5th of Ophus, 2718
The DEEP | THERE'S NO SUN ANYWHERE WE'RE GOING
The eldest Siordanti was nonplussed by the displeasure and discomfort he caused his Gioran hosts, watching their attempts at hiding their concerns from their pale, statuesque faces. Nauleth enjoyed magically challenging the status quo, his blue eyes alight with satisfaction at Lomenak's words of caution before he shifted his attention to the Quartz Guardian and walked him through his own special variant of an otherwise well-known and acceptable series of spells—
It was his turn to be surprised, however, when the other galdor repeated the Monite louder, more forcefully, and he heard the syllables reverberate through the caverns, bouncing off themselves, creating a chorus of echoes. The possibilities filtered into his thoughts, crowding out his focus, distracting the ginger Anaxi for several long, deep breaths as he seemed to be recalculating his estimations on the very spot. Fumbling for a notebook and a pencil right there in the antechamber, he scribbled things down, chewing on his lip, before he remembered who he was with and what he was doing.
Passing off the thermometer with the most awkward of brief smiles, Naul wasn't shy to share his emotions with Athrym in their proximity, his field easy for her to read given their intimacies.
Then they were moving again, bundled against the cold and worn leather notebook still clutched tightly in his gloved fingers. The sensation of spellwork echoing was quite fascinating and the young Professor resisted the temptation to mutter some Quantitative analytics of it all, the lingering tingle of electricity registering through the Physical mona that had made themselves part of his existence in his field.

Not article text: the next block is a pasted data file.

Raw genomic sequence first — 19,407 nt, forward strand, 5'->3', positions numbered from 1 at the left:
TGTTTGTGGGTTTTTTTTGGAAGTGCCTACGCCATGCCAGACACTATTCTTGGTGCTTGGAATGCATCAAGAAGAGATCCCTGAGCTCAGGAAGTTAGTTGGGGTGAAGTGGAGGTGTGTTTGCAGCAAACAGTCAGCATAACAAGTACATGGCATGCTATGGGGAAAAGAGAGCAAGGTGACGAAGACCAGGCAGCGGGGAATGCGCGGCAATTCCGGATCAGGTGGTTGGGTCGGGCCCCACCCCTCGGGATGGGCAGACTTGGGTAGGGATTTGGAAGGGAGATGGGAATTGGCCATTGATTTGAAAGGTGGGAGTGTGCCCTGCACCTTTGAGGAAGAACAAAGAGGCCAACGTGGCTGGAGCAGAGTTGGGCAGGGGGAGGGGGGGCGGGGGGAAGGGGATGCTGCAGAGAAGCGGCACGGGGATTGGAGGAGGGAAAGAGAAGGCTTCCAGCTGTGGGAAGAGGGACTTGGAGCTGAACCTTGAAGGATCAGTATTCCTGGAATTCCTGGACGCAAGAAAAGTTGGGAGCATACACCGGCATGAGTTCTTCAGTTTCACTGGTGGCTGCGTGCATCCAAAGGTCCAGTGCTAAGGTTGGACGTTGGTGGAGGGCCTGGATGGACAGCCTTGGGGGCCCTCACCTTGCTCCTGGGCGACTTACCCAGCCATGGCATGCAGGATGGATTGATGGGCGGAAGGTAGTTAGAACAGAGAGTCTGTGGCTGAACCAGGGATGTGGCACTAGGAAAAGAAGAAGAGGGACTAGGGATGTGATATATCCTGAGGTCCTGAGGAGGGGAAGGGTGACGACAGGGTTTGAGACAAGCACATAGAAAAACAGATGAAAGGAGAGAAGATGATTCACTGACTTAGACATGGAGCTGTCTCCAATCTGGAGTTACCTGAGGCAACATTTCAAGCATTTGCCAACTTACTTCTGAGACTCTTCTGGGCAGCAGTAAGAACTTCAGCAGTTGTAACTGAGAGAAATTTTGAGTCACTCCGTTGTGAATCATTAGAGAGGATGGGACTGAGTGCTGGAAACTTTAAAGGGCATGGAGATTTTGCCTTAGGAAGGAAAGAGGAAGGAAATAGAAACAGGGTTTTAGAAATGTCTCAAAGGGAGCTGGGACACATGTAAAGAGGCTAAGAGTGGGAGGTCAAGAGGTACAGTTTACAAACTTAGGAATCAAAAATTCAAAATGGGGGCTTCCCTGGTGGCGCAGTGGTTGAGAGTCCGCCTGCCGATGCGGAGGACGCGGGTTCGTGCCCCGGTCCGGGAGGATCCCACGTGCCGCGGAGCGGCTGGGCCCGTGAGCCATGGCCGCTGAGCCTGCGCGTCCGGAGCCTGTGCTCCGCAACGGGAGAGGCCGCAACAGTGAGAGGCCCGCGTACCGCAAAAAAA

Instead, the other Professor, Meakaen, led them downward. The tunnel was narrow, far narrower than the Crypts, and the intricate carvings soon gave way to plain stone. Gloved fingers traced along the wall while they passed, the eldest Siordanti dwarfed by his Gioran companions curiously musing whether magic had been used to create their claustrophobic pathway or if it had been created by hand. It soon became obvious no one really ventured this far, for while breathing still wasn't a problem in the cold air, it was stale, abandoned. Writing while he walked in the soft glow of his own clever light, hearing the echoes of familiar Monite as if it was a comforting whisper, Nauleth took notes about his ideas on how to bring fresh air down a tunnel such as this one without the need for spells all while listening to Meakaen ramble on,
"It's not fire that's burning." The ginger whispered, attempting to decide how much of a treatise to jump into when it came to current and light and electricity, "It's electricity. Electricity is the transfer of electrons along a surface—in the case of my bulbs, a wire—but fire is the reaction of a substance with oxygen. Fire always produces heat because it's a chemical reaction, but not all electric current produces heat even though particles are in motion. I'm actually hoping to further my study on motors and eventually attempt to create a battery to store an electric charge for portable travel. It would be like Echo Casting into a small container, so to speak. An Everspell won't be necessary if I can—"